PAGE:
Mutazione, developed by De Gute Fabrik and released in 2019 for modern platforms, is a quaintly enjoyable point-and-click adventure game whose enjoyment depends entirely on the player’s patience and mindset. The game follows the exploits of a young girl named Kai who travels to an isolated and mutated island village in order to meet her estranged grandfather before he succumbs to mortality. But despite the seemingly exotic hook, the narrative is relatively chill and lowkey. The small number of Mutazione inhabitants are shockingly friendly and welcoming individuals, inviting Kai to explore the island at her own pace while she completes tasks for her frustratingly vague grandpa, Nonno. Gameplay is essentially non-existent — there are no fail states, time limits, or other pressures put on the player. Instead, they’re encouraged to simply wander the island and talk with the characters, learning more about them as well as the larger plot. Even conversations include minimal interaction — often the player is forced to choose between two dialogue choices, but without consequences for either option, they serve only to alter the story on a surface level. This inherent lack of responsibility means that Mutazione is intended for a very specific type of player — one who is willing to sit back and experience a story being told to them, only progressing as told. This is not meant to be a negative comment on the game, as strict storytelling is sometimes the only way to deliver an engaging narrative. But it does mean that I was never quite consumed by the drive to continue my adventure, as I didn’t feel connected as a player. It’s fortunate, then, that the characters are so lovely.
There’s only about 10 main characters, and each is visually and emotionally distinct. Despite constantly bickering and displaying their own flaws, I couldn’t help but love each of them dearly. The game bills itself as a “mutant soap opera”, and that’s immediately apparent upon playing. Kai reflects the player in that she doesn’t solve their personal issues or relationships; she merely observes and provides support as they struggle to find a balance in their own lives. It feels more realistic than my game narratives, as the mini stories feel like snapshots of larger lives that the player will never know. This is reinforced through the fact that the story is only 5 or so hours long, and they’re really just isn’t time to see every plotline to an end. It’s a shame, then, that the larger story is relatively uninteresting and underdeveloped. The mystery of the Papu tree and the fung never managed to come together into anything cohesive or satisfying. At least the game seems to understand this on some level, as the majority of it’s runtime is spent embroiled amidst the island drama.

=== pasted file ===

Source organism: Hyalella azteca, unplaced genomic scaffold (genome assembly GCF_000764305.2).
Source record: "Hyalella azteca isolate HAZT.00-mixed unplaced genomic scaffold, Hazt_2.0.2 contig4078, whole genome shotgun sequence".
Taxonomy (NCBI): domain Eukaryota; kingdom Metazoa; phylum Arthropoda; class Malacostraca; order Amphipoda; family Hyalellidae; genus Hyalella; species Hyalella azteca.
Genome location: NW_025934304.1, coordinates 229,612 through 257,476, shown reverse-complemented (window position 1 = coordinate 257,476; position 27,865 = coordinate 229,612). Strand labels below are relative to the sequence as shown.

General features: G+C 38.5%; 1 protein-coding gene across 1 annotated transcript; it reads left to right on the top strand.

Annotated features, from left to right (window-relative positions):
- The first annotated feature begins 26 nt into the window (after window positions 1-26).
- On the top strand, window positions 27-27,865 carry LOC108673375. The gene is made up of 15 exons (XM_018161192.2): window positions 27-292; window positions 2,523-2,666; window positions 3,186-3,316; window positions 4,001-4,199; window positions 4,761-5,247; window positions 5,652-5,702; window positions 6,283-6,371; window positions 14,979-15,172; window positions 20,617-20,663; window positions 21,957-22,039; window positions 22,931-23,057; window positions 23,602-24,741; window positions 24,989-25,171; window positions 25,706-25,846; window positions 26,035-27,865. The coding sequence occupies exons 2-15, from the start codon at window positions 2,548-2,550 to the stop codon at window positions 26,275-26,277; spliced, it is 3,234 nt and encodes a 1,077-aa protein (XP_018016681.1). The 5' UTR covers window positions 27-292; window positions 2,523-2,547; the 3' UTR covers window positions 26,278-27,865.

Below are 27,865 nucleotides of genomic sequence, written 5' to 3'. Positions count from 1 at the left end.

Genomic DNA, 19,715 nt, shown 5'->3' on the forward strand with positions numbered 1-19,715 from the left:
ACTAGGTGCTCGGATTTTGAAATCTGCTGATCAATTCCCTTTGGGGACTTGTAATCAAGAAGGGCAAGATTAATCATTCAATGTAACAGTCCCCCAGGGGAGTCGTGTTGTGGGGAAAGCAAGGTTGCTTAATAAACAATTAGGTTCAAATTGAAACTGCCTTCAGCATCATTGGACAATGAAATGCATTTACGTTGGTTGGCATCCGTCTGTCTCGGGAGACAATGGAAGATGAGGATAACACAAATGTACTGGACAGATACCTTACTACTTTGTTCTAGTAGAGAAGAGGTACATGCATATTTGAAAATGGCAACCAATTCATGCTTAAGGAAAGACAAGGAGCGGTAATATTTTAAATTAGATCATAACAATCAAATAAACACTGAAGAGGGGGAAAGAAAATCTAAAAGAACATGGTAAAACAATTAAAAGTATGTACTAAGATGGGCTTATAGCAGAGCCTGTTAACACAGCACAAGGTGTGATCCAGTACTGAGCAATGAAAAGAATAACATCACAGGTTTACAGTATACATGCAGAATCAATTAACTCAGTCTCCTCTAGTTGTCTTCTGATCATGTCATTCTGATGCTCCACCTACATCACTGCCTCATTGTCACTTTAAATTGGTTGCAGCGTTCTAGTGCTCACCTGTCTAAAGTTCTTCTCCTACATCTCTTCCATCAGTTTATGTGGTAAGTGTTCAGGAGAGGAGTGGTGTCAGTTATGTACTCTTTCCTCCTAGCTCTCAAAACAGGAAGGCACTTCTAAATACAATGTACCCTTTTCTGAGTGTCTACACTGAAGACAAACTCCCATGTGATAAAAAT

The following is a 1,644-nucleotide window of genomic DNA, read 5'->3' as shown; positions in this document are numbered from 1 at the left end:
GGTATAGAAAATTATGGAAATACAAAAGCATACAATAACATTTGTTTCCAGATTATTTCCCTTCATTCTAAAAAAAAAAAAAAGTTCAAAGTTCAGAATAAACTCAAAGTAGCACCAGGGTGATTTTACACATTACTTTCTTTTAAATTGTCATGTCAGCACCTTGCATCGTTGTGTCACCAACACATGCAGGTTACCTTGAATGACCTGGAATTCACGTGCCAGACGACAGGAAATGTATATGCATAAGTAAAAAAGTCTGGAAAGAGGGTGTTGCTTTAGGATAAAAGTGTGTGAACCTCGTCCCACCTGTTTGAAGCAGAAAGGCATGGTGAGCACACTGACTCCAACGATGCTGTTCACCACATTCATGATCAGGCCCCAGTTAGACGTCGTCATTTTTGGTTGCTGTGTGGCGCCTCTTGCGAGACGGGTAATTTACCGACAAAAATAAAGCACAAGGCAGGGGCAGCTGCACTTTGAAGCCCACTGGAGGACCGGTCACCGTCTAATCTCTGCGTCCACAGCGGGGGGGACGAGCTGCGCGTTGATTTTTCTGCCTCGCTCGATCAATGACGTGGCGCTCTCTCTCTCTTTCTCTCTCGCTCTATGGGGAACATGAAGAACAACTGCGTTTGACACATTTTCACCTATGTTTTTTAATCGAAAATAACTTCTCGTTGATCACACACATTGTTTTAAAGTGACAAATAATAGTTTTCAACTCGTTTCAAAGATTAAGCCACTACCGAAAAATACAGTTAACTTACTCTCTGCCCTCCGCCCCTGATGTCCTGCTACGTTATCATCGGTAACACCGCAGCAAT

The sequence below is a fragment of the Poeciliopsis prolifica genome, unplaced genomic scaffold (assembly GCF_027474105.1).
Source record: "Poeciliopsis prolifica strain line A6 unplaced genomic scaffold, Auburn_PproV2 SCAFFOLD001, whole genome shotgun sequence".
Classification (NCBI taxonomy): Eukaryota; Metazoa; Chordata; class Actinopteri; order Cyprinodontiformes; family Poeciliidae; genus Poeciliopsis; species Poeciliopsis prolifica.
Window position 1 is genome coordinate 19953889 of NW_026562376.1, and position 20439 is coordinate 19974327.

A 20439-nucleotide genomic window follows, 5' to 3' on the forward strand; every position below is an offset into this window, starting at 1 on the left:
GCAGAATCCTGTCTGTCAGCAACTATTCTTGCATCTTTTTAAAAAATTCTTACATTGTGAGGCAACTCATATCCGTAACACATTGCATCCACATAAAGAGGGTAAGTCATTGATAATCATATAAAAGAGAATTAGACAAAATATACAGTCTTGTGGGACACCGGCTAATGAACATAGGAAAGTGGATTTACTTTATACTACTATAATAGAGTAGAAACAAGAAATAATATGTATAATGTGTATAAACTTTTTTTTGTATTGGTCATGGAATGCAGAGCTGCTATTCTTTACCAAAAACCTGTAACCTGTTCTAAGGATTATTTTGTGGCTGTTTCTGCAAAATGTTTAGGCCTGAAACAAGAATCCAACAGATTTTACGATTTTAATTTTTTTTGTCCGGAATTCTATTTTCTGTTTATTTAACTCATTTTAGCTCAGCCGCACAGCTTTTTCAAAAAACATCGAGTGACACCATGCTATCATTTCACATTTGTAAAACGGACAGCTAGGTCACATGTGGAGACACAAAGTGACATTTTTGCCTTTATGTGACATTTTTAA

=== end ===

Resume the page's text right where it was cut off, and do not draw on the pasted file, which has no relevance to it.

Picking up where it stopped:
The thin veneer of a garden-growing mechanic is tossed over the game’s pacing like a tent that was never assembled. You gather seeds as you play, and at pivotal times during the plot, you plant, organize, and sing to the seeds in order to progress. It’s deeply strange, as a fully decked-out menu and garden layout mechanic would insist that this system matters in any way, when in reality it’s entirely unimportant. Every seed the player actually needs is automatically given to them, only certain seeds can be planted in each garden, only one song matters in each garden, and harvesting the plants provides nothing of use. Besides the pretty artwork and haunting music, I’ve yet to understand what this adds to the experience?
Speaking of art, however — this game is beautiful. Thick lines and solid colors portray an abstract adobe aesthetic that feels perfect tonally. The music is similarly fitting, and composes a few moments in particular that were just breathtaking to experience. Mutazione is a sweet game, and one that I enjoyed playing during a stressful weekend. But unless peace is on your mind, I advise that you look elsewhere for entertainment, as Mutazione fails to truly enrapture the player at any point during its short campaign.